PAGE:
Easy A writer Bert V Royal and The Sinner producer Michelle Purple tell DQ about teaming up on US cablenet Freeform’s high school drama Last Summer, from producer Entertainment One.
“It’s this exploration of apathy – and teen angst, obviously, because it’s my favourite thing to write about, because I’m a teen girl!” jokes Bert V Royal about his upcoming television drama Last Summer. Its high school setting is familiar territory for the writer, who broke out with 2010 feature Easy A, the story of a clean-cut student played by future Oscar-winner Emma Stone (La La Land) who becomes infamous when a lie about losing her virginity spreads across the school.
Royal went on to write episodes of Gigantic, Recovery Road and Council of Dads. But Last Summer takes him back to the 1990s, where he is putting a new twist on the ‘girl behaving badly’ genre in a story that villainises not the villain but the victim.
Described as an unconventional thriller that takes place over three summers – ’93, ’94 and ’95 – in a small Texas town, it explores the repercussions when beautiful and popular teen Kate goes missing and, seemingly unrelated, Jeanette goes from being a sweet and awkward loner to the most popular girl in town. But by 1995, Jeanette is the most despised person in America.
Each episode switches between the perspective of the main characters, testing viewers’ loyalties as more information is revealed.
Thinking of real-life people such as US figure skater Tonya Harding or former White House intern Monica Lewinsky, who inspired the series, “these people are thrust into the national spotlight, and that’s what happens with our character,” Royal explains. “Jeanette gets thrust into a national spotlight for what might have been a horrible error of judgement or might have been a complete fabrication.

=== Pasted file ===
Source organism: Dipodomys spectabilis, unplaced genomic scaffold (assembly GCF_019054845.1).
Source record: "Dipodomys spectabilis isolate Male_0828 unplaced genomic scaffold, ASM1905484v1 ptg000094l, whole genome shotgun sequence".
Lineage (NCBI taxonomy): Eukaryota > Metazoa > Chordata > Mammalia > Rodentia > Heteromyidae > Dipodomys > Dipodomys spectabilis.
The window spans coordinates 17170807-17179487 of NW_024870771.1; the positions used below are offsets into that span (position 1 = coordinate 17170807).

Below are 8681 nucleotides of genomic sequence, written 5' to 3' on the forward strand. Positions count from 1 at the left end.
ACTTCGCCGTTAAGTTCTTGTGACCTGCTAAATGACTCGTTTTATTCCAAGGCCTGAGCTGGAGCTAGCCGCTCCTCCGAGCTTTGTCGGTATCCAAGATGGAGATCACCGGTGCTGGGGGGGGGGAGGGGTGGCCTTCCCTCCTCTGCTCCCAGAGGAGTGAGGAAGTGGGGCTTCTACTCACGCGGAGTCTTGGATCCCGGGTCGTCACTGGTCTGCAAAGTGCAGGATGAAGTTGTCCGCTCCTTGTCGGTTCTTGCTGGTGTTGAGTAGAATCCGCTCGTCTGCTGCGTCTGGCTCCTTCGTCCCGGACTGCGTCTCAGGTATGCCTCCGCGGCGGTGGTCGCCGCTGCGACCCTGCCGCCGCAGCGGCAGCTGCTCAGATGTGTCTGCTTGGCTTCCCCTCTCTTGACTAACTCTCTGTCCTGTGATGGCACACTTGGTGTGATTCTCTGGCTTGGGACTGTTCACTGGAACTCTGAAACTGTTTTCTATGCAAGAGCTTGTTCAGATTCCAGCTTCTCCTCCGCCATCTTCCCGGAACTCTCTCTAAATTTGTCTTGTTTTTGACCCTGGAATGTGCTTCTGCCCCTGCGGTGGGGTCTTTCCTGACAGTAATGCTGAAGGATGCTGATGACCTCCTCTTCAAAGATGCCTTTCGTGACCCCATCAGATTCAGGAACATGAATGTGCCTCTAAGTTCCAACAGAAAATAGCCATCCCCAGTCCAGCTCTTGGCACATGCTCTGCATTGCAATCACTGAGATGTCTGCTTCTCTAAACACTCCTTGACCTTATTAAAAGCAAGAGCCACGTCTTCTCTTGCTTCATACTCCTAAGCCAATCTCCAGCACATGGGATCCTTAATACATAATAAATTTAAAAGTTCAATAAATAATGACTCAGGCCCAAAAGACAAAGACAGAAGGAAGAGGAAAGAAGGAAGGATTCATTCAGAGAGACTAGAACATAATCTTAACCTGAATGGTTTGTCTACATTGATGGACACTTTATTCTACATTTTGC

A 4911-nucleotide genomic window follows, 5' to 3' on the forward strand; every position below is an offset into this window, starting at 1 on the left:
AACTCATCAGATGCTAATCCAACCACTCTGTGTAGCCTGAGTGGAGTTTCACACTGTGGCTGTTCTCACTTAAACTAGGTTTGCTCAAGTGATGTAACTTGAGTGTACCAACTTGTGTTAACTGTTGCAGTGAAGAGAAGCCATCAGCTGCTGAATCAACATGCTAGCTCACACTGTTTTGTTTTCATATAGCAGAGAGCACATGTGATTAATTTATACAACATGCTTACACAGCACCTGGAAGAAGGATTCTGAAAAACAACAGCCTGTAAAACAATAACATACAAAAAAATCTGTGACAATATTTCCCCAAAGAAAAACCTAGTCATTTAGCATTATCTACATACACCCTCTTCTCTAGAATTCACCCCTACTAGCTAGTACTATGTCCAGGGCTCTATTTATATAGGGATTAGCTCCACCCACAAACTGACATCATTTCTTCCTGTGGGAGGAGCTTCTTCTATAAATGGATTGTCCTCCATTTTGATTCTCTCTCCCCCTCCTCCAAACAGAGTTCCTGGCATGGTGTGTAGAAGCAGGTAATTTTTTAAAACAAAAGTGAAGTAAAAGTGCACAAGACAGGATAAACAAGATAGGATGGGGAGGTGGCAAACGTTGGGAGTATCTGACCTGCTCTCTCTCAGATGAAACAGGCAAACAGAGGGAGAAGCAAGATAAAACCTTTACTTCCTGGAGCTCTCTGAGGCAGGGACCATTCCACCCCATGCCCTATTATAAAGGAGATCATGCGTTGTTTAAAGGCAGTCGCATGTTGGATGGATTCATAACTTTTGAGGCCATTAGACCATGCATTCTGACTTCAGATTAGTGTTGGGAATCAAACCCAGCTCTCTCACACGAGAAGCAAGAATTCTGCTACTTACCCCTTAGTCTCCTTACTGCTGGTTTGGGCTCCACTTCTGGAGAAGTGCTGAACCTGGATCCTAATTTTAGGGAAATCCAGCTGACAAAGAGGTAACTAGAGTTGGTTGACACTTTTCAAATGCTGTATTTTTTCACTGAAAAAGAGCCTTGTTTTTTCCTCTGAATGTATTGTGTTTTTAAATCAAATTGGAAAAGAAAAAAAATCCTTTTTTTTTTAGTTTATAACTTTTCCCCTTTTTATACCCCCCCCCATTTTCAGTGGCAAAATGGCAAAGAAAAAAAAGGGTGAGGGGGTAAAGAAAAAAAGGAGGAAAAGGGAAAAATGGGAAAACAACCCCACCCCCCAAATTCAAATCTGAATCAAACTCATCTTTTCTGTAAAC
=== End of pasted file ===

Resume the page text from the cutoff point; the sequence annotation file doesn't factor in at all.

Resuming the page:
“The fun part of the show is the way that we tell it as a big puzzle and it requires the viewer to pay attention. If something doesn’t make sense, it probably will in 45 seconds. But we like to keep them on their toes in this show. We do want this to be a puzzle in the sense of having Easter eggs and hints and clues, and we want everyone to play armchair detective with this game.
“We’re constantly switching allegiances. If somebody remains on one characters’ team for the entire series, we haven’t done our job. That’s how I like to say it in the writers’ room. We want it to constantly be shifting. Every time you think you’ve got it figured out, every time you think you’re betting on the right horse, you get thrown off.”
Executive producer Michelle Purple compares the thriller element to watching an episode of US true crime series Dateline. “You’re watching it and you’re like, ‘It’s the husband.’ And the all of a sudden, ‘It’s the mother.’ So it’s like that but between these two girls,” she says.
Royal has been plotting the series “for a while,” which has given him the chance to think long and hard about how the pieces of the puzzle might fit together. The project then took off when Iron Oceans Productions, the company founded by Purple and actor Jessica Biel, joined.
“They came on literally last summer and they had read the scripts. I was a huge fan of the stuff that they’ve been working – The Sinner is brilliant, and Limetown – and I’m just a massive fan of how they make really bold choices. It was exactly what I needed in a partnership. I jumped into bed with them really quickly,” Royal says.
Iron Ocean, which in January signed a first-look deal with Paramount Television Studios, counts USA network drama The Sinner and Facebook Watch’s Limetown among its small-screen credits. Disney-owned Freeform also took Last Summer to series in January.
“For Jessica and I, we’re always looking for something we’ve never seen before, and we wanted something that appealed to a wider audience and something that we can watch with our families,” Purple explains. “We read this and it immediately spoke to our sensibility. I, of course, was in high school in the ’90s, so I had the nostalgia of that. It spoke to our brand but it appealed to a broader audience than the things we had done before.